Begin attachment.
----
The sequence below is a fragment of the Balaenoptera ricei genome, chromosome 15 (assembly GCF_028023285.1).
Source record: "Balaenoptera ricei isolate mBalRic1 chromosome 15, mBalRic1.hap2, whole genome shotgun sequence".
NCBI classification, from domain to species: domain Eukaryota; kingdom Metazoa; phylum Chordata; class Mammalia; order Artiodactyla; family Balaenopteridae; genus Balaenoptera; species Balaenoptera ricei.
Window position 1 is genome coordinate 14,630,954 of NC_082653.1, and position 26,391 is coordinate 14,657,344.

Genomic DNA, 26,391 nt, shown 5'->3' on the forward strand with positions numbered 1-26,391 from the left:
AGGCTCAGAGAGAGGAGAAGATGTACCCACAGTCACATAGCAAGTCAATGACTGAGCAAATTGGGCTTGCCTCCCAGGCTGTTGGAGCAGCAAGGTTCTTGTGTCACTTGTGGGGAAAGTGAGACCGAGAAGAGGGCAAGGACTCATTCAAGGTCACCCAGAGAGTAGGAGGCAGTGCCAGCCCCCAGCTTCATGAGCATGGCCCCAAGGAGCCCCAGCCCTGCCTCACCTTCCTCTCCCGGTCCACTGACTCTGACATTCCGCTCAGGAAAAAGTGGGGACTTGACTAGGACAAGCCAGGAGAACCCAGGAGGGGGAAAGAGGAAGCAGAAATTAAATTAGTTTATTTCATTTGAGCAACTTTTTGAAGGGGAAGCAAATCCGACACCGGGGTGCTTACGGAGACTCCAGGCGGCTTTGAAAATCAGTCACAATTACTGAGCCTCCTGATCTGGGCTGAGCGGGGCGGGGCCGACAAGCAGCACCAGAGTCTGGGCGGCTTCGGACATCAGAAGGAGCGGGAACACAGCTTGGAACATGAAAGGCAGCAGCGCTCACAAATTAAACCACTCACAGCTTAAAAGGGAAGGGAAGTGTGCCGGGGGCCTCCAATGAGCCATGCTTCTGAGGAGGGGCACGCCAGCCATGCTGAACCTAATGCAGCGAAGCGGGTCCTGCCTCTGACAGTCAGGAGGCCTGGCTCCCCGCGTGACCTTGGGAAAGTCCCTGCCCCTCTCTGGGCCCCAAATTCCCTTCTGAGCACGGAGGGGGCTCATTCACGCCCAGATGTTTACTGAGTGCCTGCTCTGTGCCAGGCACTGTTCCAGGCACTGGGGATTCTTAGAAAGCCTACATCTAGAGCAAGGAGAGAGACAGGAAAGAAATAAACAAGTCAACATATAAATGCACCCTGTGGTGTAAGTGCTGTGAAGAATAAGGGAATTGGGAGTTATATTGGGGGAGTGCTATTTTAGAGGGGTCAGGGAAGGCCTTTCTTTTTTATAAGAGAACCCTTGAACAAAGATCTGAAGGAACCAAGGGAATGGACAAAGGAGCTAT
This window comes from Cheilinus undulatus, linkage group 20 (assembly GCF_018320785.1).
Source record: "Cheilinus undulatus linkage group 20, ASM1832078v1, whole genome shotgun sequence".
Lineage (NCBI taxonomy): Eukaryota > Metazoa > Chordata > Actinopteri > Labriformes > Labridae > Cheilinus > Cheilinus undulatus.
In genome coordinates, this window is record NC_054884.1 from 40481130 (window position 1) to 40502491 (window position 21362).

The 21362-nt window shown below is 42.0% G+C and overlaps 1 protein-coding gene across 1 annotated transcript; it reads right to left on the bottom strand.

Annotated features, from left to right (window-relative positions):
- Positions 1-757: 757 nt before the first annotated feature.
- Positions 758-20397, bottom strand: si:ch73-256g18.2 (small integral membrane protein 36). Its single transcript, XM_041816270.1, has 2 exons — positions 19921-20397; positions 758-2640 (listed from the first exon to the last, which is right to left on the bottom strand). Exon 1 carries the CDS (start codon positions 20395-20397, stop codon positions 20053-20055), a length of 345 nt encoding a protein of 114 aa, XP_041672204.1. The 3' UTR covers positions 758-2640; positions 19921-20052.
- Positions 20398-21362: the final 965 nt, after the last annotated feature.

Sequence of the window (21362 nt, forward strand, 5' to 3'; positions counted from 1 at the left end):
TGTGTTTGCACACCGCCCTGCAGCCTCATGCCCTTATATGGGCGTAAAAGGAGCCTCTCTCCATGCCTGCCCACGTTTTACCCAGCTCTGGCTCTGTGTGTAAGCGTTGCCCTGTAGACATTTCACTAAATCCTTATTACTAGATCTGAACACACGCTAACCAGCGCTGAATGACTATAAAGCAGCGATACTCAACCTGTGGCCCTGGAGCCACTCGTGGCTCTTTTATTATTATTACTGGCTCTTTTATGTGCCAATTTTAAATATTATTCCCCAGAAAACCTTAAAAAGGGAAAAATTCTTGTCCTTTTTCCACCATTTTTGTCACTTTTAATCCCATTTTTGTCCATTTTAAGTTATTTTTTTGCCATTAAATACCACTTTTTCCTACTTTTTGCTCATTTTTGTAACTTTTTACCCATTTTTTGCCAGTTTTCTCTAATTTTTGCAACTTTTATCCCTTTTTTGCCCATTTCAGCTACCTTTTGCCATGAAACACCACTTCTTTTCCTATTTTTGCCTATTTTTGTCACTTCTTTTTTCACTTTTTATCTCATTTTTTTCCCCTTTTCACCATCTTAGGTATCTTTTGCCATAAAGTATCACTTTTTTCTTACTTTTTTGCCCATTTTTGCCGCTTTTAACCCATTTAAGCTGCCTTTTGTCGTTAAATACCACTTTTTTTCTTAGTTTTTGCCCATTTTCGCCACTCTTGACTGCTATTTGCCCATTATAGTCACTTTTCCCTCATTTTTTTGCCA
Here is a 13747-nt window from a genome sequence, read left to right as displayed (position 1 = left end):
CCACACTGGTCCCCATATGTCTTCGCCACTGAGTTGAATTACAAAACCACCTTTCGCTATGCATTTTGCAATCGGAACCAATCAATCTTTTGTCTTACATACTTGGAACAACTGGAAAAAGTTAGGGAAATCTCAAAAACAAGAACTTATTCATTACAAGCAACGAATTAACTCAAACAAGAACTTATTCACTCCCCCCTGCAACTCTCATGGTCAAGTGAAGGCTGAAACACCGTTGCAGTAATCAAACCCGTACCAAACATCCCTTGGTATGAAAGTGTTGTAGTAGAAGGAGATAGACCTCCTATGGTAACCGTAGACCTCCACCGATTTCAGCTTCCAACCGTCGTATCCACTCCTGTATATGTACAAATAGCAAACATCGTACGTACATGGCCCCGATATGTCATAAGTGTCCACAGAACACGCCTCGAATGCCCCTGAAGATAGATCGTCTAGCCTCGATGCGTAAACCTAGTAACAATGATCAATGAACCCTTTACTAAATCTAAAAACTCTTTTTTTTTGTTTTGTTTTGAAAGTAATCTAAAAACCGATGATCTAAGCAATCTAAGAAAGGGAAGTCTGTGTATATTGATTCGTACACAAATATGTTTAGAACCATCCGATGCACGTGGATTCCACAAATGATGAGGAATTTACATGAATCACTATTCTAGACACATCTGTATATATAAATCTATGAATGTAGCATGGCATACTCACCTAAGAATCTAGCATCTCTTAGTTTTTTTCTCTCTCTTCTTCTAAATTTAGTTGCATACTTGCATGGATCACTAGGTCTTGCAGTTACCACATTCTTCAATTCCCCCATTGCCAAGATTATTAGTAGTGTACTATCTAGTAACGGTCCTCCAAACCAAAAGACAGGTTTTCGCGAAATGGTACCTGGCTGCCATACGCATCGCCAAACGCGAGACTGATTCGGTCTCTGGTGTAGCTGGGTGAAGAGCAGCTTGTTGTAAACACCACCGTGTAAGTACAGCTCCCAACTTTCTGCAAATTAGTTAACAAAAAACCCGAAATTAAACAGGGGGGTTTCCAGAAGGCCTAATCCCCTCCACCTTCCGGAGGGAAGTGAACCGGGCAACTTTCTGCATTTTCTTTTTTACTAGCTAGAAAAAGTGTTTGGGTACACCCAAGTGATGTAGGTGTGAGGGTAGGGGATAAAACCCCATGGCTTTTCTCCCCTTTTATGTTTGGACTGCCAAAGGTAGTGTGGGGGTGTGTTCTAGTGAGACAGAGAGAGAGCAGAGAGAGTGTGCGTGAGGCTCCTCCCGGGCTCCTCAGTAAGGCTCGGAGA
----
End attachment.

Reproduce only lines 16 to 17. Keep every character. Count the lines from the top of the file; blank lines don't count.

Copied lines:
Sequence of the window (21362 nt, forward strand, 5' to 3'; positions counted from 1 at the left end):
TGTGTTTGCACACCGCCCTGCAGCCTCATGCCCTTATATGGGCGTAAAAGGAGCCTCTCTCCATGCCTGCCCACGTTTTACCCAGCTCTGGCTCTGTGTGTAAGCGTTGCCCTGTAGACATTTCACTAAATCCTTATTACTAGATCTGAACACACGCTAACCAGCGCTGAATGACTATAAAGCAGCGATACTCAACCTGTGGCCCTGGAGCCACTCGTGGCTCTTTTATTATTATTACTGGCTCTTTTATGTGCCAATTTTAAATATTATTCCCCAGAAAACCTTAAAAAGGGAAAAATTCTTGTCCTTTTTCCACCATTTTTGTCACTTTTAATCCCATTTTTGTCCATTTTAAGTTATTTTTTTGCCATTAAATACCACTTTTTCCTACTTTTTGCTCATTTTTGTAACTTTTTACCCATTTTTTGCCAGTTTTCTCTAATTTTTGCAACTTTTATCCCTTTTTTGCCCATTTCAGCTACCTTTTGCCATGAAACACCACTTCTTTTCCTATTTTTGCCTATTTTTGTCACTTCTTTTTTCACTTTTTATCTCATTTTTTTCCCCTTTTCACCATCTTAGGTATCTTTTGCCATAAAGTATCACTTTTTTCTTACTTTTTTGCCCATTTTTGCCGCTTTTAACCCATTTAAGCTGCCTTTTGTCGTTAAATACCACTTTTTTTCTTAGTTTTTGCCCATTTTCGCCACTCTTGACTGCTATTTGCCCATTATAGTCACTTTTCCCTCATTTTTTTGCCA